# Peephole optimization

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In compiler theory, peephole optimization is a kind of optimization performed over a very small set of instructions in a segment of generated code. The set is called a "peephole" or a "window". It works by recognising sets of instructions that can be replaced by shorter or faster sets of instructions.

## Replacement rules

Common techniques applied in peephole optimization:[1]

• Constant folding – Evaluate constant subexpressions in advance.
• Strength reduction – Replace slow operations with faster equivalents.
• Null sequences – Delete useless operations.
• Combine Operations – Replace several operations with one equivalent.
• Algebraic Laws – Use algebraic laws to simplify or reorder instructions.
• Special Case Instructions – Use instructions designed for special operand cases.
• Address Mode Operations – Use address modes to simplify code.

There can, of course, be other types of peephole optimizations involving simplifying the target machine instructions, assuming that the target machine is known in advance. Advantages of a given architecture and instruction sets can be exploited in this case.

## Examples

### Replacing slow instructions with faster ones

The following Java bytecode

```...
aload 1
aload 1
mul
...
```

can be replaced by

```...
aload 1
dup
mul
...
```

This kind of optimization, like most peephole optimizations, makes certain assumptions about the efficiency of instructions. For instance, in this case, it is assumed that the `dup` operation (which duplicates and pushes the top of the stack) is more efficient than the `aload X` operation (which loads a local variable identified as `X` and pushes it on the stack).

### Removing redundant code

Another example is to eliminate redundant load stores.

``` a = b + c;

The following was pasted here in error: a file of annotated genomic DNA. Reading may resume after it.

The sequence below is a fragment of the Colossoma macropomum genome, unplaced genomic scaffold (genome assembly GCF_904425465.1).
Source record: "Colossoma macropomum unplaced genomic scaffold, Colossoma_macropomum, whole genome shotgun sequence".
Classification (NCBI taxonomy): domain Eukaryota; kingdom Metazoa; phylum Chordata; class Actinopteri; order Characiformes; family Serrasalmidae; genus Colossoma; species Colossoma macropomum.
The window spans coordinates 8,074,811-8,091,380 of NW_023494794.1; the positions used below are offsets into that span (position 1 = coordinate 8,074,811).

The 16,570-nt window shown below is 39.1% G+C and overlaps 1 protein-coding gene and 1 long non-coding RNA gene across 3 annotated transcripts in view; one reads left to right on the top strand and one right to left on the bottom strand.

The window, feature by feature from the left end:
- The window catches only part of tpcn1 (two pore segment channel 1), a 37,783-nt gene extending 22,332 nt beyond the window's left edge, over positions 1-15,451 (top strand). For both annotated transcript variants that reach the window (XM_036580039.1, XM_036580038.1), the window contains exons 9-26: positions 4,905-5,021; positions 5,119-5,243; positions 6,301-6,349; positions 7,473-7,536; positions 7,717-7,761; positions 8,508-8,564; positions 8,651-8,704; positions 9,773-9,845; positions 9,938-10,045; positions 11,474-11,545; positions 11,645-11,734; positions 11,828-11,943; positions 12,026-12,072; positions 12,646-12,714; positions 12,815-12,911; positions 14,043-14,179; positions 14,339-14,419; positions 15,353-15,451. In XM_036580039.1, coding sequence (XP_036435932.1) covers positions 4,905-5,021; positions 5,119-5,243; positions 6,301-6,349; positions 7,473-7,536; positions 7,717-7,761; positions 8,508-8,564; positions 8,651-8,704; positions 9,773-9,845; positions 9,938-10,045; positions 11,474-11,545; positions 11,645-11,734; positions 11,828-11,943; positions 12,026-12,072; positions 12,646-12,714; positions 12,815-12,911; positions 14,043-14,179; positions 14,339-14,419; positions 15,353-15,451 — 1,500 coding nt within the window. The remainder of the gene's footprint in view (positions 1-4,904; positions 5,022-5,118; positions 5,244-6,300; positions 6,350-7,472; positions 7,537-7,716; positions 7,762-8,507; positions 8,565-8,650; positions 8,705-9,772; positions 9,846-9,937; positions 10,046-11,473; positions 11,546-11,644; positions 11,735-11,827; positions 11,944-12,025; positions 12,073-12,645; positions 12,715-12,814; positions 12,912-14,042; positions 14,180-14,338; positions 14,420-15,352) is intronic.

d = a + e;
```

is straightforwardly implemented as

```MOV b, R0  # Copy b to the register
ADD c, R0  # Add  c to the register, the register is now b+c
MOV R0, a  # Copy the register to a
MOV a, R0  # Copy a to the register
ADD e, R0  # Add  e to the register, the register is now a+e [(b+c)+e]
MOV R0, d  # Copy the register to d
```

but can be optimised to

```MOV b, R0 # Copy b to the register
ADD c, R0 # Add c to the register, which is now b+c (a)
MOV R0, a # Copy the register to a
ADD e, R0 # Add e to the register, which is now b+c+e [(a)+e]
MOV R0, d # Copy the register to d
```

### Removing redundant stack instructions

If the compiler saves registers on the stack before calling a subroutine and restores them when returning, consecutive calls to subroutines may have redundant stack instructions.

Suppose the compiler generates the following Z80 instructions for each procedure call:

``` PUSH AF
PUSH BC
PUSH DE
PUSH HL
CALL _ADDR
POP HL
POP DE
POP BC
POP AF
```

If there were two consecutive subroutine calls, they would look like this:

``` PUSH AF
PUSH BC
PUSH DE
PUSH HL
CALL _ADDR1
POP HL
POP DE
POP BC
POP AF
PUSH AF
PUSH BC
PUSH DE
PUSH HL
CALL _ADDR2
POP HL
POP DE
POP BC
POP AF
```

The sequence POP regs followed by PUSH for the same registers is generally redundant. In cases where it is redundant, a peephole optimization would remove these instructions. In the example, this would cause another redundant POP/PUSH pair to appear in the peephole, and these would be removed in turn. Removing all of the redundant code in the example above would eventually leave the following code:

``` PUSH AF
PUSH BC
PUSH DE
PUSH HL
CALL _ADDR1
CALL _ADDR2
POP HL
POP DE
POP BC
POP AF
```

## Implementation

Modern architectures typically allow for many hundreds of different kinds of peephole optimizations, and it is therefore often appropriate for compiler programmers to implement them using a pattern matching algorithm. [2]

## References

1. ^ Crafting a Compiler with C++, Fischer/LeBlanc
2. ^ Compilers – Principles, Techniques, and Tools 2e, p560